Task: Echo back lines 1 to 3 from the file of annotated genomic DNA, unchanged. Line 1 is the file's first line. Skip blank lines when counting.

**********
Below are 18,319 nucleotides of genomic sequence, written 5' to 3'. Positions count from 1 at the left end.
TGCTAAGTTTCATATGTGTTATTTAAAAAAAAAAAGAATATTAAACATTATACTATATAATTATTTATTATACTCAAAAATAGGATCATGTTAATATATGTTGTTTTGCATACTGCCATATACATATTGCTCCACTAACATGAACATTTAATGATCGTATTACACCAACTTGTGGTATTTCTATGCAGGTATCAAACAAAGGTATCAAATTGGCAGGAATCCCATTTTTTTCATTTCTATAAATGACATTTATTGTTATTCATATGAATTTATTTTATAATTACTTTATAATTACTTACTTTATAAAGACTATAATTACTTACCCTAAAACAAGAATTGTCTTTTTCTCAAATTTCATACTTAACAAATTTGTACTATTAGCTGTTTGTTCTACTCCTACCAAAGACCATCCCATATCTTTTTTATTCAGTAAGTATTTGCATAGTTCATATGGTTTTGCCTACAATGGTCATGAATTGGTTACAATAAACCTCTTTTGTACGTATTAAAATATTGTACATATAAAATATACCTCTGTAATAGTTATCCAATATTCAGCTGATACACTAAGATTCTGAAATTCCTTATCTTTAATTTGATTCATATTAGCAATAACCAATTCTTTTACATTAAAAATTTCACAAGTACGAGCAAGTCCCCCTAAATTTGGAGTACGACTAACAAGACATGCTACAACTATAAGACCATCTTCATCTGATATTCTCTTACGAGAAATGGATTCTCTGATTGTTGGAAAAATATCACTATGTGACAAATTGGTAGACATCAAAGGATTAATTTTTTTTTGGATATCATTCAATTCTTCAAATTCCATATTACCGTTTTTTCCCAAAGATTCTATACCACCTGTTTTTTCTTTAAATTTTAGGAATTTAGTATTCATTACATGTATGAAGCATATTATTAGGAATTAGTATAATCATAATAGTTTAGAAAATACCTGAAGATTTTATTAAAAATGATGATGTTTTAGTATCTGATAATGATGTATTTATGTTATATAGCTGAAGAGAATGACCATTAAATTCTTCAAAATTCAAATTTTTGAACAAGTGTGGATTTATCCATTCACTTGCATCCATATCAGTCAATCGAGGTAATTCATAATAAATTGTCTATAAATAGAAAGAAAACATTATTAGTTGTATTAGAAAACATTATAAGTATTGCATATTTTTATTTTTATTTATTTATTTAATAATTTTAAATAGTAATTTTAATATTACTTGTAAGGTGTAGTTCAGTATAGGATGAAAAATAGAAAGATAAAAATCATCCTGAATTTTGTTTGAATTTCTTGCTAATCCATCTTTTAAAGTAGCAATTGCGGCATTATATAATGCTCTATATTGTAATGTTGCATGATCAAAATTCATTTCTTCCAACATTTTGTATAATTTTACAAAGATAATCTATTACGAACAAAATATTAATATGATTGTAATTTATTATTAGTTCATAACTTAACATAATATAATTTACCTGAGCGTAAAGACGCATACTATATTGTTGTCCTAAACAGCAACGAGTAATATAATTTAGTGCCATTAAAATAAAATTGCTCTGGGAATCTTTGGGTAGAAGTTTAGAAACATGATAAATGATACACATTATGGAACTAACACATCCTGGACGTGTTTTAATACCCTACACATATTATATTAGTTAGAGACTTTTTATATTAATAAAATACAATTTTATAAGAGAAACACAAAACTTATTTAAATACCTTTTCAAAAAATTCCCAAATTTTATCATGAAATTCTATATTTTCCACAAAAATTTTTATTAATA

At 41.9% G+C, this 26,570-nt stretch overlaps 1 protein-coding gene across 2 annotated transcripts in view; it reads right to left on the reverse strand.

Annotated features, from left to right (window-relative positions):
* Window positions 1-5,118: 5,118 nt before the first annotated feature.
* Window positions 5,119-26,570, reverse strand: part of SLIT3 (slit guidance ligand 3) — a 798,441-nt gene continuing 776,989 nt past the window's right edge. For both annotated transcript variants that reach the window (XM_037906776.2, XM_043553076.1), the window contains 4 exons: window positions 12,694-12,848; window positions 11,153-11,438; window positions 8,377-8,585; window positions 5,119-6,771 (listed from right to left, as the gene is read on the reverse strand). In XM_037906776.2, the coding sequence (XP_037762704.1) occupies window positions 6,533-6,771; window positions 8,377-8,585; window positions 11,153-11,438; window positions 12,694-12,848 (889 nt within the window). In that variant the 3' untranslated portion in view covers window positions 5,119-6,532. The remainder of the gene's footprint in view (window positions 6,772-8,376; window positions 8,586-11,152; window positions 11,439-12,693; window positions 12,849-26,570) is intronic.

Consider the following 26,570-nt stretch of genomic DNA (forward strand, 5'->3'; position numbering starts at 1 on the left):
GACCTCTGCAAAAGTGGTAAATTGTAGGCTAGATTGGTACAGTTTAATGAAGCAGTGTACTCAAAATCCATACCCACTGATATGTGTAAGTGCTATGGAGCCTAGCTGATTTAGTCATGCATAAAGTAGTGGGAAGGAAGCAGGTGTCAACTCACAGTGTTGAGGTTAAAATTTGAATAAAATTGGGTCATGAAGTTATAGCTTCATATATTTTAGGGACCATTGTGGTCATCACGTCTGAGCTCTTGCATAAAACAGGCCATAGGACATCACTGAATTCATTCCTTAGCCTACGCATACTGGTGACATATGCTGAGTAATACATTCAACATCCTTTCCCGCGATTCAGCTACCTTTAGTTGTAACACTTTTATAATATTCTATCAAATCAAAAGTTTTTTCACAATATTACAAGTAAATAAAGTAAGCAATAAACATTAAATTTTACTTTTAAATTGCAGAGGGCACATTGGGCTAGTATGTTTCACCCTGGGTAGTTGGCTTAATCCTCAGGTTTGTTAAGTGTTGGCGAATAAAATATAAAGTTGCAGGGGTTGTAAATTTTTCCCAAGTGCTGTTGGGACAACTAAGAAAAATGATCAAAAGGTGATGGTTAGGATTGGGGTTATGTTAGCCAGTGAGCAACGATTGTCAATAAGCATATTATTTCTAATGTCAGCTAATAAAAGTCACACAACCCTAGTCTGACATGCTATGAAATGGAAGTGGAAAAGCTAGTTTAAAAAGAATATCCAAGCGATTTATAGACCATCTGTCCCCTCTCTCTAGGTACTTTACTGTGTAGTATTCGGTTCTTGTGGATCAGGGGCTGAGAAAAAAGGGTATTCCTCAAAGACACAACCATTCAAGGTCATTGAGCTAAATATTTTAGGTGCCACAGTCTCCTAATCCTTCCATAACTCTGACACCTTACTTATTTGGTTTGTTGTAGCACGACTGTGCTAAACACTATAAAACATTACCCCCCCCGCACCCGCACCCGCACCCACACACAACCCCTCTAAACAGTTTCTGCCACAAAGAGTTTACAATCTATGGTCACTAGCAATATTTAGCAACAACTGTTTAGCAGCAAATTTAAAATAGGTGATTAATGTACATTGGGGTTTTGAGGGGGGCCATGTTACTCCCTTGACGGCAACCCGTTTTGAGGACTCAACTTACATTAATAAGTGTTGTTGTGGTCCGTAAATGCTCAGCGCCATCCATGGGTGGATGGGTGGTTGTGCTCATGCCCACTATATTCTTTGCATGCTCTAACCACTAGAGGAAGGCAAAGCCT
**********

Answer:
Below are 18,319 nucleotides of genomic sequence, written 5' to 3'. Positions count from 1 at the left end.
TGCTAAGTTTCATATGTGTTATTTAAAAAAAAAAAGAATATTAAACATTATACTATATAATTATTTATTATACTCAAAAATAGGATCATGTTAATATATGTTGTTTTGCATACTGCCATATACATATTGCTCCACTAACATGAACATTTAATGATCGTATTACACCAACTTGTGGTATTTCTATGCAGGTATCAAACAAAGGTATCAAATTGGCAGGAATCCCATTTTTTTCATTTCTATAAATGACATTTATTGTTATTCATATGAATTTATTTTATAATTACTTTATAATTACTTACTTTATAAAGACTATAATTACTTACCCTAAAACAAGAATTGTCTTTTTCTCAAATTTCATACTTAACAAATTTGTACTATTAGCTGTTTGTTCTACTCCTACCAAAGACCATCCCATATCTTTTTTATTCAGTAAGTATTTGCATAGTTCATATGGTTTTGCCTACAATGGTCATGAATTGGTTACAATAAACCTCTTTTGTACGTATTAAAATATTGTACATATAAAATATACCTCTGTAATAGTTATCCAATATTCAGCTGATACACTAAGATTCTGAAATTCCTTATCTTTAATTTGATTCATATTAGCAATAACCAATTCTTTTACATTAAAAATTTCACAAGTACGAGCAAGTCCCCCTAAATTTGGAGTACGACTAACAAGACATGCTACAACTATAAGACCATCTTCATCTGATATTCTCTTACGAGAAATGGATTCTCTGATTGTTGGAAAAATATCACTATGTGACAAATTGGTAGACATCAAAGGATTAATTTTTTTTTGGATATCATTCAATTCTTCAAATTCCATATTACCGTTTTTTCCCAAAGATTCTATACCACCTGTTTTTTCTTTAAATTTTAGGAATTTAGTATTCATTACATGTATGAAGCATATTATTAGGAATTAGTATAATCATAATAGTTTAGAAAATACCTGAAGATTTTATTAAAAATGATGATGTTTTAGTATCTGATAATGATGTATTTATGTTATATAGCTGAAGAGAATGACCATTAAATTCTTCAAAATTCAAATTTTTGAACAAGTGTGGATTTATCCATTCACTTGCATCCATATCAGTCAATCGAGGTAATTCATAATAAATTGTCTATAAATAGAAAGAAAACATTATTAGTTGTATTAGAAAACATTATAAGTATTGCATATTTTTATTTTTATTTATTTATTTAATAATTTTAAATAGTAATTTTAATATTACTTGTAAGGTGTAGTTCAGTATAGGATGAAAAATAGAAAGATAAAAATCATCCTGAATTTTGTTTGAATTTCTTGCTAATCCATCTTTTAAAGTAGCAATTGCGGCATTATATAATGCTCTATATTGTAATGTTGCATGATCAAAATTCATTTCTTCCAACATTTTGTATAATTTTACAAAGATAATCTATTACGAACAAAATATTAATATGATTGTAATTTATTATTAGTTCATAACTTAACATAATATAATTTACCTGAGCGTAAAGACGCATACTATATTGTTGTCCTAAACAGCAACGAGTAATATAATTTAGTGCCATTAAAATAAAATTGCTCTGGGAATCTTTGGGTAGAAGTTTAGAAACATGATAAATGATACACATTATGGAACTAACACATCCTGGACGTGTTTTAATACCCTACACATATTATATTAGTTAGAGACTTTTTATATTAATAAAATACAATTTTATAAGAGAAACACAAAACTTATTTAAATACCTTTTCAAAAAATTCCCAAATTTTATCATGAAATTCTATATTTTCCACAAAAATTTTTATTAATA

At 41.9% G+C, this 26,570-nt stretch overlaps 1 protein-coding gene across 2 annotated transcripts in view; it reads right to left on the reverse strand.